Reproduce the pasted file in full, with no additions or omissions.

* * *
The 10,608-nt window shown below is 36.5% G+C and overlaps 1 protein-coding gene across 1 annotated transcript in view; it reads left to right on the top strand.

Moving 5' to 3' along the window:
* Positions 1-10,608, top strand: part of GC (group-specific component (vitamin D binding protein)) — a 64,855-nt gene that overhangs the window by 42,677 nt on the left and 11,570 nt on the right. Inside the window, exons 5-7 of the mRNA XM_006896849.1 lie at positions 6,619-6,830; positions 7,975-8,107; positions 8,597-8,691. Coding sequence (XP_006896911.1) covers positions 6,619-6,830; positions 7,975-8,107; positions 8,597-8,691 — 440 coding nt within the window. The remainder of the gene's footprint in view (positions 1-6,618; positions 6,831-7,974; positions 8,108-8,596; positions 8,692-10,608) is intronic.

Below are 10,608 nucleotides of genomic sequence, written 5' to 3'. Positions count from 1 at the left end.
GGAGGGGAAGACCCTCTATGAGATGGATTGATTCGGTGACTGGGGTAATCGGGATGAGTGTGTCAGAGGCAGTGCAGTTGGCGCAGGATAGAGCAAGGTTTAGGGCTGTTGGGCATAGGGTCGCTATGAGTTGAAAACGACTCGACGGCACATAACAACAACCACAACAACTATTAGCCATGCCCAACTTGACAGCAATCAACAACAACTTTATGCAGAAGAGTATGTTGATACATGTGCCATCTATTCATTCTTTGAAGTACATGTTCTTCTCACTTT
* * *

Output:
The 10,608-nt window shown below is 36.5% G+C and overlaps 1 protein-coding gene across 1 annotated transcript in view; it reads left to right on the top strand.

Moving 5' to 3' along the window:
* Positions 1-10,608, top strand: part of GC (group-specific component (vitamin D binding protein)) — a 64,855-nt gene that overhangs the window by 42,677 nt on the left and 11,570 nt on the right. Inside the window, exons 5-7 of the mRNA XM_006896849.1 lie at positions 6,619-6,830; positions 7,975-8,107; positions 8,597-8,691. Coding sequence (XP_006896911.1) covers positions 6,619-6,830; positions 7,975-8,107; positions 8,597-8,691 — 440 coding nt within the window. The remainder of the gene's footprint in view (positions 1-6,618; positions 6,831-7,974; positions 8,108-8,596; positions 8,692-10,608) is intronic.

Below are 10,608 nucleotides of genomic sequence, written 5' to 3'. Positions count from 1 at the left end.
GGAGGGGAAGACCCTCTATGAGATGGATTGATTCGGTGACTGGGGTAATCGGGATGAGTGTGTCAGAGGCAGTGCAGTTGGCGCAGGATAGAGCAAGGTTTAGGGCTGTTGGGCATAGGGTCGCTATGAGTTGAAAACGACTCGACGGCACATAACAACAACCACAACAACTATTAGCCATGCCCAACTTGACAGCAATCAACAACAACTTTATGCAGAAGAGTATGTTGATACATGTGCCATCTATTCATTCTTTGAAGTACATGTTCTTCTCACTTT